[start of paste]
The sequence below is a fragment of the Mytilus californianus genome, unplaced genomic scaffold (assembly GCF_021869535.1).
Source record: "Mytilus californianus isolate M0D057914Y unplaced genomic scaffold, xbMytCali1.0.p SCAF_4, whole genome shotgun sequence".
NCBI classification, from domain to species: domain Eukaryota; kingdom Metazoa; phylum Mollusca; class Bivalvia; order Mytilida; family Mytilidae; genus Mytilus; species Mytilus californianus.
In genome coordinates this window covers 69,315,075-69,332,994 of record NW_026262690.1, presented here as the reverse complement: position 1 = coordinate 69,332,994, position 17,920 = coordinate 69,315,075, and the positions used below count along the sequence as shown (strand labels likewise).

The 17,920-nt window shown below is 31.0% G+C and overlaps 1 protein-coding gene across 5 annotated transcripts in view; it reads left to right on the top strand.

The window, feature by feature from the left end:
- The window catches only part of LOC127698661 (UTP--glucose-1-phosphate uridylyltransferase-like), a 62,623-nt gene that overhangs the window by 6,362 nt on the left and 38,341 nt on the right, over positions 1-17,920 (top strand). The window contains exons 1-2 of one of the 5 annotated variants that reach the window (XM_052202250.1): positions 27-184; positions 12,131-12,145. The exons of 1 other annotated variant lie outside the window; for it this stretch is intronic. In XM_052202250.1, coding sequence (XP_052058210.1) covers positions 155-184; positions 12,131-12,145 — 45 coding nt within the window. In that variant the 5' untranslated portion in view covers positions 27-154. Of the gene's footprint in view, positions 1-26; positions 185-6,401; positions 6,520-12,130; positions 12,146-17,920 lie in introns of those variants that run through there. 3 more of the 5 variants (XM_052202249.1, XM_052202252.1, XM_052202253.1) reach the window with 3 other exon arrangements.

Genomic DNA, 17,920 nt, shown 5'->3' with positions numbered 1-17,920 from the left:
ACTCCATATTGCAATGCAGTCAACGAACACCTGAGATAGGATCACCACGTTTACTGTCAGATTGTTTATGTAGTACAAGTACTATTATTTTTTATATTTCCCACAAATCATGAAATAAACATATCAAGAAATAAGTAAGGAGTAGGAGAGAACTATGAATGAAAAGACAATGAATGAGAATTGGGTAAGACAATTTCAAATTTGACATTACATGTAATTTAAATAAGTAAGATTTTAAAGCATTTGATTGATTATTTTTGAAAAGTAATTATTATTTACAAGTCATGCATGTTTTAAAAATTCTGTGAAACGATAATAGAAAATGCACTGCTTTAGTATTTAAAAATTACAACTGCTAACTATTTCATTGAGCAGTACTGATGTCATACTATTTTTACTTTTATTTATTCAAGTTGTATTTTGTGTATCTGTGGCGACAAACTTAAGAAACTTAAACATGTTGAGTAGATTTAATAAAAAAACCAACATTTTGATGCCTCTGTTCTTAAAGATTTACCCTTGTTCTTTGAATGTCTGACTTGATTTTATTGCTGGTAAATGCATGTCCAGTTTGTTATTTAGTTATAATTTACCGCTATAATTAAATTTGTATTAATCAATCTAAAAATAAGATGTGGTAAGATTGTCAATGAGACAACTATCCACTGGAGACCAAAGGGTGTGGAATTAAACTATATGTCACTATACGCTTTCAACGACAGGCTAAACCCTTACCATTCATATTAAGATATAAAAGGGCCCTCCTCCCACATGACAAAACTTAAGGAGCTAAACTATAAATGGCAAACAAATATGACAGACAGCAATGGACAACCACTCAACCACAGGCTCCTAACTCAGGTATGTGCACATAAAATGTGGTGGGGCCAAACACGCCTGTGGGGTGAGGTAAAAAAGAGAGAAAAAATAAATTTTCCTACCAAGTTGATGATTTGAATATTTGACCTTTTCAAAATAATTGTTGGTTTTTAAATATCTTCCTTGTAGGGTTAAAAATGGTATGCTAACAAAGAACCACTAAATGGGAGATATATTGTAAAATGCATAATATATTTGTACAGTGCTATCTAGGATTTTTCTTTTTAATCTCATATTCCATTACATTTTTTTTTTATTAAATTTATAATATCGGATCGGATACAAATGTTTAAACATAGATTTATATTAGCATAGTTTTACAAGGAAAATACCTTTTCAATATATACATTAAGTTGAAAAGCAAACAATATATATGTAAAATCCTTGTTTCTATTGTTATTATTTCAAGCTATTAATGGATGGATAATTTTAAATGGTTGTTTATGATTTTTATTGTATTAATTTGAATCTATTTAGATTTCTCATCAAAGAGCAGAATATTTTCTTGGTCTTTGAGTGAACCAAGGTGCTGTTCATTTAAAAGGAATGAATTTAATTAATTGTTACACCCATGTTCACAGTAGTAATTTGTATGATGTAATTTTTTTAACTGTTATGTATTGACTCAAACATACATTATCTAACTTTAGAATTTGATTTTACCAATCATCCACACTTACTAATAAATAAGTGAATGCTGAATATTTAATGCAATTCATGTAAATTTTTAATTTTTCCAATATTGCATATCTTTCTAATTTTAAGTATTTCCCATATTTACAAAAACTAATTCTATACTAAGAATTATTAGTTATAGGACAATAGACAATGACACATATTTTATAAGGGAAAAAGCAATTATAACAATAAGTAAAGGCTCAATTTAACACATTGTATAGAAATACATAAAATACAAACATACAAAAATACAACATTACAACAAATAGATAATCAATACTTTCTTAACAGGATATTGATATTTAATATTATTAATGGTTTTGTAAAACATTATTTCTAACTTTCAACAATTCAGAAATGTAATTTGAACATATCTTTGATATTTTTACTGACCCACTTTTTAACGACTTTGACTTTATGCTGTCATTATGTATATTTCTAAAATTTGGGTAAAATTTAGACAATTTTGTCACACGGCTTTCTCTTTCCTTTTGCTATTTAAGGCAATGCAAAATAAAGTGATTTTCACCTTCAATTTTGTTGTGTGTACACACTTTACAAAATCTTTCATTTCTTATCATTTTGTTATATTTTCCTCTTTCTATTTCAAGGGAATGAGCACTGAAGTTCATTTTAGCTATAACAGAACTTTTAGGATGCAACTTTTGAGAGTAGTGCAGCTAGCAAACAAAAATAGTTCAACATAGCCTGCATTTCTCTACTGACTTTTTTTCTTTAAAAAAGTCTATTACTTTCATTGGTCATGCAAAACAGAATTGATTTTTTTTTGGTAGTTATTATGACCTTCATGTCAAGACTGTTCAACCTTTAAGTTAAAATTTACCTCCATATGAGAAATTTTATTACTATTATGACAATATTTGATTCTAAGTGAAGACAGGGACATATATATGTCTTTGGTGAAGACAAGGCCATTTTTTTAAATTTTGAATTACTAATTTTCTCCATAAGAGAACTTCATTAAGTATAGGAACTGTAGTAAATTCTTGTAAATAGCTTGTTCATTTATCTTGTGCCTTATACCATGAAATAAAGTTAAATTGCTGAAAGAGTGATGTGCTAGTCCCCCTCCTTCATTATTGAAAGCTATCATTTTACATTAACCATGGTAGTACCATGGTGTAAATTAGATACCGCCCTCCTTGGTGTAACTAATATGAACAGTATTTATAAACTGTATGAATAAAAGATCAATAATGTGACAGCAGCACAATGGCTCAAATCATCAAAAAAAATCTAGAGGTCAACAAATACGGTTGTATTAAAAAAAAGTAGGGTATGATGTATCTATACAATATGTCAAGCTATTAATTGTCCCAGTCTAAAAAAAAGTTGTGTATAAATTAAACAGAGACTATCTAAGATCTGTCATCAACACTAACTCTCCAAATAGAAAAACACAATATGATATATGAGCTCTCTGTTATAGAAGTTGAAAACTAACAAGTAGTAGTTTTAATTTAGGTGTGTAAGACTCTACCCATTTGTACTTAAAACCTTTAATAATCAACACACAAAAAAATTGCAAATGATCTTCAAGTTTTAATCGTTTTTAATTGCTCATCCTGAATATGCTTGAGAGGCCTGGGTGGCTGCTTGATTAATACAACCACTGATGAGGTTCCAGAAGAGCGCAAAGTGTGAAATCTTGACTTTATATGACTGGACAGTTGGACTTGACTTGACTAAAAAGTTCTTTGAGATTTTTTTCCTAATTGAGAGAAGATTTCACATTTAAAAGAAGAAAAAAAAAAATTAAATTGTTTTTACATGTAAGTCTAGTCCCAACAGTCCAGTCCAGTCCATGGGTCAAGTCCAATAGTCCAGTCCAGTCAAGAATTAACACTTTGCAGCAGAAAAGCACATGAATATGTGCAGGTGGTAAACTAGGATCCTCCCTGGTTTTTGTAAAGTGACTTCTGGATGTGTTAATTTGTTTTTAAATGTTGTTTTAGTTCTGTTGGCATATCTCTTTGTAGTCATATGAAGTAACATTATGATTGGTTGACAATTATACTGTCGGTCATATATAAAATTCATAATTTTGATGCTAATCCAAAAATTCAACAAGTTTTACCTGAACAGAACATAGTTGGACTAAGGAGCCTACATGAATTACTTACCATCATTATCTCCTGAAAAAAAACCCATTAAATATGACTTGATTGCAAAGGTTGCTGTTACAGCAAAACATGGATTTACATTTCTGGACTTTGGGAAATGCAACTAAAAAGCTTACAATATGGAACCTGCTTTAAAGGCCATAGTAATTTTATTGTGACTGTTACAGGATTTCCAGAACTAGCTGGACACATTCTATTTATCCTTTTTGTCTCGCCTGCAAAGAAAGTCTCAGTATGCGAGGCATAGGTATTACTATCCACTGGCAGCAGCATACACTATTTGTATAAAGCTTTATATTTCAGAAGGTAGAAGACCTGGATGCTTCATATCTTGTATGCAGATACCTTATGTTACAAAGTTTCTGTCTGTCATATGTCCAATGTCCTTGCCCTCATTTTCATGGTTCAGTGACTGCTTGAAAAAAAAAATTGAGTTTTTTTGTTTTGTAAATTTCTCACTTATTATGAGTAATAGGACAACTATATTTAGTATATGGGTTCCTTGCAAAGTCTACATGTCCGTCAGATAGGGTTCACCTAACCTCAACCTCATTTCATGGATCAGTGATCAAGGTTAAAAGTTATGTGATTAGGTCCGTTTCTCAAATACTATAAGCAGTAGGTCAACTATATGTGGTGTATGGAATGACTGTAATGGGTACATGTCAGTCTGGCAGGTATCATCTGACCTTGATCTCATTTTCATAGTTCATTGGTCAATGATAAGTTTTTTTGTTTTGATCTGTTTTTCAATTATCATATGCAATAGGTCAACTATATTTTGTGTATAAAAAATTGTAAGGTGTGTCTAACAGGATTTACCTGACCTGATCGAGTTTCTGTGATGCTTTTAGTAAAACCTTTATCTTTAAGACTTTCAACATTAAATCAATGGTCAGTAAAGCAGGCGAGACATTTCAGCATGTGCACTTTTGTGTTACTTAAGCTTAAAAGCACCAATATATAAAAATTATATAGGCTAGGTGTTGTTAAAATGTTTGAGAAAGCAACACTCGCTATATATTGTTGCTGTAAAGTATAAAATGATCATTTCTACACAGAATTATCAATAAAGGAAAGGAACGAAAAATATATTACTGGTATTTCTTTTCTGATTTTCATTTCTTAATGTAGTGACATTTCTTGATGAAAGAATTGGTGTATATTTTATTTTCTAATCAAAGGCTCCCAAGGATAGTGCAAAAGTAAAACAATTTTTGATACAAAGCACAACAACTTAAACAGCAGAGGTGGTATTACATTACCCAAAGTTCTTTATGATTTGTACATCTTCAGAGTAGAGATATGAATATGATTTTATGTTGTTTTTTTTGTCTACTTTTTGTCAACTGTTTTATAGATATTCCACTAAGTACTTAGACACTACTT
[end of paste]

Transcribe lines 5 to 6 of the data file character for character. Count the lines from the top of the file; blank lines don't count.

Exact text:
The 17,920-nt window shown below is 31.0% G+C and overlaps 1 protein-coding gene across 5 annotated transcripts in view; it reads left to right on the top strand.

The window, feature by feature from the left end: